If increased use of aircraft and cars has accelerated climate change, then new communication technologies and tools can reduce the need to travel without causing irredeemable damage to modern business.On the face of it, this is a strong argument; carting ourselves around is more pricey than sending ourselves around, and it's probably true. However, given the fact that computers are more wasteful than cars to produce, I'd like to see the full cost benefit here; there's a good chance that it's not such a great deal after the communications devices end up in the landfill.
I'm no Luddite, but I have no problem with inflicting 'irredeemable damage to modern business'. I have no problem dropping the Pringles and the GoGurt from our society, the perfectly made, heavily marketed stuff that we have come to identify as progress. The fact is that if Pringles went away tomorrow no one would care. And here's the important point - it is going to happen. It's going to have to, because these things take so much energy for so little benefit that some day they are just going to vanish. And they are going to vanish because they are unnecessary.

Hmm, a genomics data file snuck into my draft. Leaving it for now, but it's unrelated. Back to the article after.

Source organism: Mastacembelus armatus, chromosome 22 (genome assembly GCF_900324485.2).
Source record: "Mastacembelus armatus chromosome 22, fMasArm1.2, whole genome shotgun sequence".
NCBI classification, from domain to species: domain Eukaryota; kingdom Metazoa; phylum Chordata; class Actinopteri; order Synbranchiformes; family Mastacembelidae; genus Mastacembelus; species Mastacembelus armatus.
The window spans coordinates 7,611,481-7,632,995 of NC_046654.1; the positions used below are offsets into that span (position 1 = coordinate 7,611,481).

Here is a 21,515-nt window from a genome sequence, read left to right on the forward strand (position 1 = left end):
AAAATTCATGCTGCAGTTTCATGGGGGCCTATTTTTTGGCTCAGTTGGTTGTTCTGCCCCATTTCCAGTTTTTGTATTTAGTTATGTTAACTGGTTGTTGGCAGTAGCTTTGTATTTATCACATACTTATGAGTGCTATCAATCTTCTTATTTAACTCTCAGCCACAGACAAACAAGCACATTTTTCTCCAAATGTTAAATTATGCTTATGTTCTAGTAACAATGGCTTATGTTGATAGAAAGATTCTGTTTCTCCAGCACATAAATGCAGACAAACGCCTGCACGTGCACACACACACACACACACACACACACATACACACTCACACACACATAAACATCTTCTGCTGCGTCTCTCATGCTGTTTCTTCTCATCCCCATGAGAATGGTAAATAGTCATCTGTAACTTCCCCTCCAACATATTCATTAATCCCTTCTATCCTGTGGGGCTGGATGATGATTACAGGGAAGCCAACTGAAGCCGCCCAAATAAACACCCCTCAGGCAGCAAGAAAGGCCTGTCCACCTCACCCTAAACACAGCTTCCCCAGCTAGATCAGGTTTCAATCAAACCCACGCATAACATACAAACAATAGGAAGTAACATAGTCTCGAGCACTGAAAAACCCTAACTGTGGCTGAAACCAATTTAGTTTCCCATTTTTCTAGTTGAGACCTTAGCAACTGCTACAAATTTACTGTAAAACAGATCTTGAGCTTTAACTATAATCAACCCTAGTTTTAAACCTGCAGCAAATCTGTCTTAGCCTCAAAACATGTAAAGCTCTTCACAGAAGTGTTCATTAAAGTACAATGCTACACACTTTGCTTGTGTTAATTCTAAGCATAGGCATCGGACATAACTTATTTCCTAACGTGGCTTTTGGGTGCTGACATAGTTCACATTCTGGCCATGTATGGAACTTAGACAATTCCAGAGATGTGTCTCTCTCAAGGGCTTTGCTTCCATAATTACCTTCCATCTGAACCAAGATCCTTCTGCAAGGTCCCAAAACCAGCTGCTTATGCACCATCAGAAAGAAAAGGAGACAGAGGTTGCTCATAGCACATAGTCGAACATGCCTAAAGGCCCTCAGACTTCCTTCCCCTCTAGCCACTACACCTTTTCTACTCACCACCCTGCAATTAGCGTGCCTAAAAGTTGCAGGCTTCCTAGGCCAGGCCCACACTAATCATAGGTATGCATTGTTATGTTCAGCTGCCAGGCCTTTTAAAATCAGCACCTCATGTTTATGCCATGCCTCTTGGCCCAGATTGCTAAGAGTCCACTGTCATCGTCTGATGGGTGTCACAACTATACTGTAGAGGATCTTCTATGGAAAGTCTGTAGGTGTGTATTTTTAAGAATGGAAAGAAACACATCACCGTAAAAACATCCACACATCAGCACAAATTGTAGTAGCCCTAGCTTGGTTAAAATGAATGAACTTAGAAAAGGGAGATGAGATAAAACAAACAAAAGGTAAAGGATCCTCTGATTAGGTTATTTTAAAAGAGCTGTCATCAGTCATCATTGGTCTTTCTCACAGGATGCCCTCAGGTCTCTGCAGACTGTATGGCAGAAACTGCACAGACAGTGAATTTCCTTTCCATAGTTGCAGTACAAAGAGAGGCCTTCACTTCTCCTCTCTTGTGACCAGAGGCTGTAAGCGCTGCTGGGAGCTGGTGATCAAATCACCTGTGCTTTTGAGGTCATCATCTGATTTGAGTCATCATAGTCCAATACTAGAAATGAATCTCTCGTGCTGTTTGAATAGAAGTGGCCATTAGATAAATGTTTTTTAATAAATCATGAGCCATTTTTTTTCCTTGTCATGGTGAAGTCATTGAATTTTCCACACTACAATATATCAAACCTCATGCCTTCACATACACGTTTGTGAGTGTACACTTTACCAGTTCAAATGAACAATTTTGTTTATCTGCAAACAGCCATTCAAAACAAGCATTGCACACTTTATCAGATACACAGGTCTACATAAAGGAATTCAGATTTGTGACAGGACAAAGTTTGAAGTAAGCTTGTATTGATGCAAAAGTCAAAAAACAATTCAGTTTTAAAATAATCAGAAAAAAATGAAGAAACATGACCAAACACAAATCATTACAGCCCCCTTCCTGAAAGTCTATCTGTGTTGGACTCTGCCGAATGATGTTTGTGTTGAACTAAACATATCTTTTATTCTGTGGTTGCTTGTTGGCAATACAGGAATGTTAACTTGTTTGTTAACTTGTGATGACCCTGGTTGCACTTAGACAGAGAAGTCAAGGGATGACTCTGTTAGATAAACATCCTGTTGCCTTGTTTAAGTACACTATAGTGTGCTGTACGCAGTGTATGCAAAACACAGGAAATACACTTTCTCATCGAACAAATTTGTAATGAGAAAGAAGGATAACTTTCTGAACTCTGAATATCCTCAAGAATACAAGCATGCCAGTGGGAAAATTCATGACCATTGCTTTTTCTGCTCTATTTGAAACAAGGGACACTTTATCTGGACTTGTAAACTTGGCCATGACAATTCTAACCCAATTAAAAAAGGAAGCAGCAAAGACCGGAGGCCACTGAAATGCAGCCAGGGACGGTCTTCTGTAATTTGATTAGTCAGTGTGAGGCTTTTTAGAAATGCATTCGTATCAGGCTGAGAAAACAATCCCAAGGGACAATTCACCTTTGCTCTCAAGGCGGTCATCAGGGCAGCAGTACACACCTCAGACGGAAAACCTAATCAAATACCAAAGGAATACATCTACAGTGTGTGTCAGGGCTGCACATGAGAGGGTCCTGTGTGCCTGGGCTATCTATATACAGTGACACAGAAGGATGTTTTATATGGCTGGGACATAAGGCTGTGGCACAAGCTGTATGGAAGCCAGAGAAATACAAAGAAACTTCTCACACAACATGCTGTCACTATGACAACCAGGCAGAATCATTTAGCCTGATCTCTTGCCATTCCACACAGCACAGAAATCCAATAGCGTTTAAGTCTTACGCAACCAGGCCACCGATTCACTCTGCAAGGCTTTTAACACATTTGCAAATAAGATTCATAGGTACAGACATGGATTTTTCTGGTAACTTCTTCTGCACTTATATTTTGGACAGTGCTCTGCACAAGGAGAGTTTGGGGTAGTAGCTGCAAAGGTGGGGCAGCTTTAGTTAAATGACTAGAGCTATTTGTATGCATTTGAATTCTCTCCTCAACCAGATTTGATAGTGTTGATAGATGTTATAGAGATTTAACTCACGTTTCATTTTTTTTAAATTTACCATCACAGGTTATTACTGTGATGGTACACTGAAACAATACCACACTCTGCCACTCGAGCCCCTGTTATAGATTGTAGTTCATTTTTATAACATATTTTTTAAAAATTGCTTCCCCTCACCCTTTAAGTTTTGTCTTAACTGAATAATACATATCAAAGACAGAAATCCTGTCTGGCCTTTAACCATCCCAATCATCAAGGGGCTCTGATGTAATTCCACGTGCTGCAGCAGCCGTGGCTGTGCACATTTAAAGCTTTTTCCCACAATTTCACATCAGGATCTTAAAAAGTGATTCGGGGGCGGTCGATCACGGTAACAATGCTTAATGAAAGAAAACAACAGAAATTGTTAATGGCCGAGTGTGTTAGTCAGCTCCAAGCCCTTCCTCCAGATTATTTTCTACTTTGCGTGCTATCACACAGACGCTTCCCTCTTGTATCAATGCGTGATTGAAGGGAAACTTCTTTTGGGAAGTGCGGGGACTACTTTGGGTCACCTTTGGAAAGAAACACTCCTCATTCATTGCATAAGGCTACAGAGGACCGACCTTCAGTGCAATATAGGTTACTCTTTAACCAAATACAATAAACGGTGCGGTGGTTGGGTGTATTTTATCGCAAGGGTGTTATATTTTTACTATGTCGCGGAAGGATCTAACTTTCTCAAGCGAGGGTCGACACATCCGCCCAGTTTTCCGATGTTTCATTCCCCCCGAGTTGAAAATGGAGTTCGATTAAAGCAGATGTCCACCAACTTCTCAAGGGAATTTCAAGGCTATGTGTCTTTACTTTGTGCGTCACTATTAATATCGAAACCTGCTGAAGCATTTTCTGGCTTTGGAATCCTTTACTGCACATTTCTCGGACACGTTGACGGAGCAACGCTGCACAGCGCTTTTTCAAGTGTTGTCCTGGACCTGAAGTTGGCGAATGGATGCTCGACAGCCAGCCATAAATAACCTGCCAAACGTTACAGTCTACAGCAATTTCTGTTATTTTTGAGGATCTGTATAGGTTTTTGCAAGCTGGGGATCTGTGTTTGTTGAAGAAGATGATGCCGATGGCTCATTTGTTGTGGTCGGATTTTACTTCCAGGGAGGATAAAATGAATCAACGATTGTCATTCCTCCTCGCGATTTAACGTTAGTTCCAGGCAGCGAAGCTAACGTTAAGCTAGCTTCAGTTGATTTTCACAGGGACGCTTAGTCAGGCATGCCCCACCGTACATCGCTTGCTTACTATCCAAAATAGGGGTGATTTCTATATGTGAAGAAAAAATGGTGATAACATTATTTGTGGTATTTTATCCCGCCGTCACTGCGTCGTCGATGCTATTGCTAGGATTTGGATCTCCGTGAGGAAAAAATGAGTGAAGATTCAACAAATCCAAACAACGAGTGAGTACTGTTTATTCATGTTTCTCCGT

I think the same thing is happening in computing right now, the things that are pointless are disappearing. The massive overbuying of equipment, the million dollar software projects that don't work, the bloated support staffs, all of these things are doing a Houdini. CIO's have stopped eating the Pringles. Murray touches on the fact reducing IT costs is could be the first step into seguing into other fields such as solar, and I agree that this is both probable and promising. Let's see if it works out.